If They Gunned Me Down

Email a Friend

On Saturday, in Ferguson, MO, police killed an unarmed black teenager named Michael Brown. 

Brown was eighteen years old. In the NBC News tweet about the story, the network chose a photo of an unsmiling Brown standing outside of a nondescript building, wearing a basketball jersey. 

 In the photo, Brown is making what looks to me like a straightforward peace sign with his left hand. Some online commenters interpreted the hand gesture as a 'gang sign.'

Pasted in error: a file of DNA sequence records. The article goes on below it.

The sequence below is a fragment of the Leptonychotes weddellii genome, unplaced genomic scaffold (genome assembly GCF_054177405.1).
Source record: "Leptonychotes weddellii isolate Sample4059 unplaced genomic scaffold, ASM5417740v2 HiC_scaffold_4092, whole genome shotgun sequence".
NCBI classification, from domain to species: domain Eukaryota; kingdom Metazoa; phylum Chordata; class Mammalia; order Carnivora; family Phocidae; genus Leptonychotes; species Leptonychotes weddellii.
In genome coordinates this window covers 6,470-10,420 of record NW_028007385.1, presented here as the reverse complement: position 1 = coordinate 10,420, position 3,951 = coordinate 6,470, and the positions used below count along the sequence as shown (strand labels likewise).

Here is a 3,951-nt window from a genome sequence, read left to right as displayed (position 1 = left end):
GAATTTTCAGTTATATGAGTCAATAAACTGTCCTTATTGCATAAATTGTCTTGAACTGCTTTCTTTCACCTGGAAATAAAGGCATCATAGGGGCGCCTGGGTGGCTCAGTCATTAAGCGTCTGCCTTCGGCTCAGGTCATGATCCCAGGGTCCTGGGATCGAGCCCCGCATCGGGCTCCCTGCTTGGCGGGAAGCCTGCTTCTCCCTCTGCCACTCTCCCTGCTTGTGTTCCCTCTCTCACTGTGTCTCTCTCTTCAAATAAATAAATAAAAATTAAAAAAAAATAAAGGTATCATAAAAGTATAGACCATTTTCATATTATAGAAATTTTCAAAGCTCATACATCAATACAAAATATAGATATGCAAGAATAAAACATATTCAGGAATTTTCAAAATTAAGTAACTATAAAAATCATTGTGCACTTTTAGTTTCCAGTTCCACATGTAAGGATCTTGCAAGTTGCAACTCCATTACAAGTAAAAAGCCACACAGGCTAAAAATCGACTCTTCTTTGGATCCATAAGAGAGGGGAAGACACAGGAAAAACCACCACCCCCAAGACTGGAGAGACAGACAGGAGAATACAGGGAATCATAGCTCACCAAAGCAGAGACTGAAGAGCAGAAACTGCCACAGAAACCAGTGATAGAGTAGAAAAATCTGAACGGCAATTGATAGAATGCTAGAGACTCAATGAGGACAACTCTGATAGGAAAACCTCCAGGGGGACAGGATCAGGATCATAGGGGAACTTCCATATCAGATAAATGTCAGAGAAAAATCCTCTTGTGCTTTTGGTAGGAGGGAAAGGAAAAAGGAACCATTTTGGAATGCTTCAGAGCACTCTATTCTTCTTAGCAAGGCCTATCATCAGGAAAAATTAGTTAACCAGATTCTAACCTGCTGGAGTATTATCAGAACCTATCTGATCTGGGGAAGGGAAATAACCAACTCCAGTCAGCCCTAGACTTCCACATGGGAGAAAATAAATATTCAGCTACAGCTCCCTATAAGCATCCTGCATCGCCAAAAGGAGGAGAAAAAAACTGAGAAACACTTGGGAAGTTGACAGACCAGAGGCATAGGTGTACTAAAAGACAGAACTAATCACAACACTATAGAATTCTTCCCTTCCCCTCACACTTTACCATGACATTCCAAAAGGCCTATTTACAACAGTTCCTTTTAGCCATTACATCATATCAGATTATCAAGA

The police say that Brown struggled with a cop over the gun. Brown's family is very skeptical, as is the  larger African-American community in Ferguson. A photo can be an argument, and the photo NBC News chose made a different argument than a more typical victim photo (at a graduation, or at home) would have. In response, people of color began tweeting pairs of photos of themselves under the hashtag #IfTheyGunnedMeDown

Among other things, this is what social media in general, and Twitter in particular, is good at. It's hard to talk through the semiotics of an NBC News social media editor's photo choice. You can spend a long, bogged-down time using words to parse pictures. It's easier, clearer, and more powerful to see that argument made with just a few words and a couple of pictures.